This seems to me to be a serious design flaw and one I have
complained about several times in the past, (with the effect
evident...). I can't offer a solution but I can offer a clumsy
work-around. First, what's going on? Had you typed
> traceback()
after you saw Dumped, (always a good idea, in fact The Golden
Rule) you would have got something like the following:
> traceback()
Message: Length of variable 2 is 1 != length of row names (41)
6: safe.predict.gam(object, newdata, type, se.fit, terms)
5: model.frame.default(formula = structure(.Data = expression(x, dd
4: eval(Call)
3: safe.predict.gam(object, newdata, type, se.fit, terms)
2: predict.gam(f2, nd)
1:
Not very informative, but thinking about it you start to see what
is happening. model.frame.default is being used to set up a data
frame for safe.predict.gam to evaluate and use. This data frame
contains the variables needed to evaluate the predictions, namely
variable 1, x, from old.data, which in my case is of length 41
(and in your case, I bet, if of length 1000), and variable 2, dd,
which is of length 1, so the two do not fit in the one data
frame. This is only detected, though, when the data frame is
used in evaluation again by safe.predict.gam, and blooey! The
message now starts to make sense.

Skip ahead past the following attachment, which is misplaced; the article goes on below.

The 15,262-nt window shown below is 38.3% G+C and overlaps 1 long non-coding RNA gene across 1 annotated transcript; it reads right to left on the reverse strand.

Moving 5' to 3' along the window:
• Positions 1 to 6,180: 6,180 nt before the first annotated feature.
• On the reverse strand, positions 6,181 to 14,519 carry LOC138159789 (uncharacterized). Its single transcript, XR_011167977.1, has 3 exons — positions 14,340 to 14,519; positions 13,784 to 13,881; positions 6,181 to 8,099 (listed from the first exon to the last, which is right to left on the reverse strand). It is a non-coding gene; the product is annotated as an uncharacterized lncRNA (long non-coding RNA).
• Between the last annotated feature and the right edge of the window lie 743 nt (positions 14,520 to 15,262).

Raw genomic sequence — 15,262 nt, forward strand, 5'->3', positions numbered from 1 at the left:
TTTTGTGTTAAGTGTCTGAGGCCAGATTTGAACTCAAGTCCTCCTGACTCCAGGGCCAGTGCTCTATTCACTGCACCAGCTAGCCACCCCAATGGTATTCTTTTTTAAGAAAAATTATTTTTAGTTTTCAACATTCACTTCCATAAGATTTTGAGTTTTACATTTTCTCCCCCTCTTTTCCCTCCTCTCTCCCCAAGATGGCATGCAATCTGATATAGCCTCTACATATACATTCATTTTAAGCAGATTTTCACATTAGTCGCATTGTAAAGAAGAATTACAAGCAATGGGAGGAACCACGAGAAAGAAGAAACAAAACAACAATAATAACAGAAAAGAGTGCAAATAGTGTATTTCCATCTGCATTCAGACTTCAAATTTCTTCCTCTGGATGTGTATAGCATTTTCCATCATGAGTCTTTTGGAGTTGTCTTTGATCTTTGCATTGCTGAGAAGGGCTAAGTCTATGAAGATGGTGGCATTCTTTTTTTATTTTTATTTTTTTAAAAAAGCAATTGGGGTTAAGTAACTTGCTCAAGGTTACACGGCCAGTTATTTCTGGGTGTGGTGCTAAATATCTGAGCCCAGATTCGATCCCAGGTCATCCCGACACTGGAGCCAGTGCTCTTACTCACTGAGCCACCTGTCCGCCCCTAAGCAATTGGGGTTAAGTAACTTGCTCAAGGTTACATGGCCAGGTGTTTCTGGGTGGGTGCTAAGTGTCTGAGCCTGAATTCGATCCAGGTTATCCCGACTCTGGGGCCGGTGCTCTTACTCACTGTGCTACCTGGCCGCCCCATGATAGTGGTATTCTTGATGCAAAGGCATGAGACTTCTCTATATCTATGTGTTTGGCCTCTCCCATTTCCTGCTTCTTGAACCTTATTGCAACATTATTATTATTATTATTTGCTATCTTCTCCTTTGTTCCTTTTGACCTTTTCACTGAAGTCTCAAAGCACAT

The (admittedly unsatisfactory) work-around is to operate with
formulae that contain only variables that can be placed within a
common data frame. Here is a mock-up example.
> tmp <- -20:20
> old.data <- data.frame(x = tmp, y = tmp + tmp^2 + rnorm(tmp))
> new.x <- data.frame(x = 21)
Now suppose we want to find out what happens to predictions as
the degree of the fitted polynomial is increased. A natural way
to go about it would seem to be:
> for(i in 1:4) {
+ ff <- lm(y ~ poly(x, i), old.data)
+ print(predict.gam(ff, new.x))
+ }
Error in safe.predict.gam(object, newdata,..: Length of variable
2 is 1 != length of row names (41)
Dumped
but the design flaw frustrates us. It does not seem to be
immediately clear how to fix it in this case, but substitute()
comes to the rescue:
> for(i in 1:4) {
+ form <- substitute(y ~ poly(x, .i), list(.i = i))
+ ff <- lm(form, old.data)
+ print(predict.gam(ff, new.x))
+ }
[1] 161.64
[1] 462.64
[1] 463.56
[1] 463.5
>
(Statistically this gives the wrong impression, of course. The
apparent stability of predictions certainly does not hold up
indefinitely. Exercise: when does it start to collapse?)
Not very satisfying, but possibly instructive.
Bill
-- Bill Venables, Head, Dept of Statistics, Tel.: +61 8 8303 5418 University of Adelaide, Fax.: +61 8 8303 3696 South AUSTRALIA. 5005. Email: Bill.Venables@adelaide.edu.au----------------------------------------------------------------------- This message was distributed by s-news@wubios.wustl.edu. To unsubscribe send e-mail to s-news-request@wubios.wustl.edu with the BODY of the message: unsubscribe s-news